The document drawn up by the government and published Wednesday evening on the Duma website provides that taxi services, which are very popular in Russia and used via mobile applications, will be obliged to provide the FSB with real-time access to its order databases.

“It is a very difficult measure to implement. But that does not mean that it is not necessary,” said MP Adalbi Chkhagochev, a member of the committee for security and the fight against corruption of the Douma, to the Ria Novosti news agency, emphasizing that it was a matter of national “security”.

Until now, the FSB could obtain this information if it filed a formal request with the companies, which had 30 days to respond, according to the chairwoman of the Civilian Council for the Development of Taxis in Russian Regions, Irina Zaripova.

“Many are scared that the FSB can receive real-time passenger information at any time,” she told Russian radio station Kommersant FM in late March, when the idea was first floated by the Russian Ministry of Transport.

“But when it comes to national security, very often there are situations where something has happened and FSB agents need to have that data practically within an hour to solve a crime or the prevent”, she explained, assuring that “no one is going to monitor this data from morning until evening”.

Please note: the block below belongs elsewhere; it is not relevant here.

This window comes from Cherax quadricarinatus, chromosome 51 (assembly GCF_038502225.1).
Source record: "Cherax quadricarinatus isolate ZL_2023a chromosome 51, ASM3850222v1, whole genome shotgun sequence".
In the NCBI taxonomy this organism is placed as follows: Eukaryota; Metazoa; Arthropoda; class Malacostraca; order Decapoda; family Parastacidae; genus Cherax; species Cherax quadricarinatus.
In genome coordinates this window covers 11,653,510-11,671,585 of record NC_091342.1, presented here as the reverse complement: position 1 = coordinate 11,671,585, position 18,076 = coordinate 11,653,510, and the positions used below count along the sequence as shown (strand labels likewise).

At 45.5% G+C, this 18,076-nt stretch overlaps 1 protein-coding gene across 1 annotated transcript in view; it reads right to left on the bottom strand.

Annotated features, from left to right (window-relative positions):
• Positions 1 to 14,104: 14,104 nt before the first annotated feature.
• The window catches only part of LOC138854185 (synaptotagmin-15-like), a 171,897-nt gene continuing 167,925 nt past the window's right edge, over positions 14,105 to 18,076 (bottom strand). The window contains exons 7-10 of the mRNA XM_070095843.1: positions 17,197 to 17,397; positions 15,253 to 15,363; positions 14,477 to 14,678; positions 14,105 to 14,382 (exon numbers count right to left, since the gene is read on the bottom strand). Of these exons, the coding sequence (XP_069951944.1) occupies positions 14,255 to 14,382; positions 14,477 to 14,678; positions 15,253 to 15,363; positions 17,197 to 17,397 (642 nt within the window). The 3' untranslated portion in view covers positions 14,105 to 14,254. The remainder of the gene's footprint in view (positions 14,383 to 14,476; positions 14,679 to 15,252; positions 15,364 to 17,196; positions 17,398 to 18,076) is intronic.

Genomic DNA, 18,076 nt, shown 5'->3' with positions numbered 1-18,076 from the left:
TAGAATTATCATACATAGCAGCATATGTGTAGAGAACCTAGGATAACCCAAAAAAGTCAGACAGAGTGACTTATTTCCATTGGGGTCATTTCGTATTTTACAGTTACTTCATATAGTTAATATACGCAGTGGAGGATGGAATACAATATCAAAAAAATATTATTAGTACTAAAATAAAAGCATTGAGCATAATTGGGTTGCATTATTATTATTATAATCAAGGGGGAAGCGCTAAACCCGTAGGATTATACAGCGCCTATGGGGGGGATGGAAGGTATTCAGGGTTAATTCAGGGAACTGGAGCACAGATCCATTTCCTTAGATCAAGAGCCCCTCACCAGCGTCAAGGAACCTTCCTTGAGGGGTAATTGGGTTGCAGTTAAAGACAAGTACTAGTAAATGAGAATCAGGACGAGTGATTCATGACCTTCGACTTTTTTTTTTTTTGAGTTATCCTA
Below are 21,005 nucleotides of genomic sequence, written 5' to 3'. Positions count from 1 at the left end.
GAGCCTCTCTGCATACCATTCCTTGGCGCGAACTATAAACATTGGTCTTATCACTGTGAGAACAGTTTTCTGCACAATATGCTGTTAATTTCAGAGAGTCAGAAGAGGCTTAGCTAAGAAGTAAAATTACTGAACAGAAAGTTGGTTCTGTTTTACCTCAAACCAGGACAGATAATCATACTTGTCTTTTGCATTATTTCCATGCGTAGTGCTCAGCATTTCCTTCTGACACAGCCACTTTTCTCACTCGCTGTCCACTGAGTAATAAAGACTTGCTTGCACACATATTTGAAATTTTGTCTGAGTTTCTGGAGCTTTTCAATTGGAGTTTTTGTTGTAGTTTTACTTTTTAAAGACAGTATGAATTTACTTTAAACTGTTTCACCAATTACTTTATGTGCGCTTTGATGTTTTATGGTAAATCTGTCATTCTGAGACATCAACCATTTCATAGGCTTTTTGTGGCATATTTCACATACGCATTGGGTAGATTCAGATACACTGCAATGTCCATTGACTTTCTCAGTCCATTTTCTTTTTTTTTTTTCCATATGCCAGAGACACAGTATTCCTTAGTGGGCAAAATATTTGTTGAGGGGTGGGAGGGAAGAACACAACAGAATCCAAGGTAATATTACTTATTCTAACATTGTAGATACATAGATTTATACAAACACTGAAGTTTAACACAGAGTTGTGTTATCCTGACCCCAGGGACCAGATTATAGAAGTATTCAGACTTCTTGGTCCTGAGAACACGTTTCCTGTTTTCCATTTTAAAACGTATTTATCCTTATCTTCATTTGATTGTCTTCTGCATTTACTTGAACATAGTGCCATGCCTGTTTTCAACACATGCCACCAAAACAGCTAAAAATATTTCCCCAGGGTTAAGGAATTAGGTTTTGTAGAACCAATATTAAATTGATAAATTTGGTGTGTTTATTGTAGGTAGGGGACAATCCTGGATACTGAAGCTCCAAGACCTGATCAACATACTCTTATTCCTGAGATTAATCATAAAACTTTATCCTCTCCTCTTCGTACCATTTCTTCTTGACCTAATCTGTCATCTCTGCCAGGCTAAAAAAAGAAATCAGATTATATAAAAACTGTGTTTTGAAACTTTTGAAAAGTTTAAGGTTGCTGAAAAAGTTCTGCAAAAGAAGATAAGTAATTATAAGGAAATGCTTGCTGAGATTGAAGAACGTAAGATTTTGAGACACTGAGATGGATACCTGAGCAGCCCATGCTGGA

“It goes beyond the bounds. To be followed without his knowledge without permission… I prefer not to use a taxi anymore,” Yacha Aliev, a 24-year-old economics student, told AFP in Moscow.

Kristina Kochéléva, 23, an employee of the Yandex.Plus customer support service, admits to being “uncomfortable”: “but I think that even without that, they already know everything”, she adds.

Russia has further increased restrictions on civil liberties since the start of its offensive in Ukraine on February 24.

The country has notably blocked access to popular social networks Instagram, Facebook and Twitter and brought legal action against the Meta group, accusing it of spreading “calls for murder” against Russians.

The country has also strengthened its legislative arsenal which makes it possible to punish with heavy fines or prison sentences anyone found guilty of having “discredited” the army or published “false information” about it.


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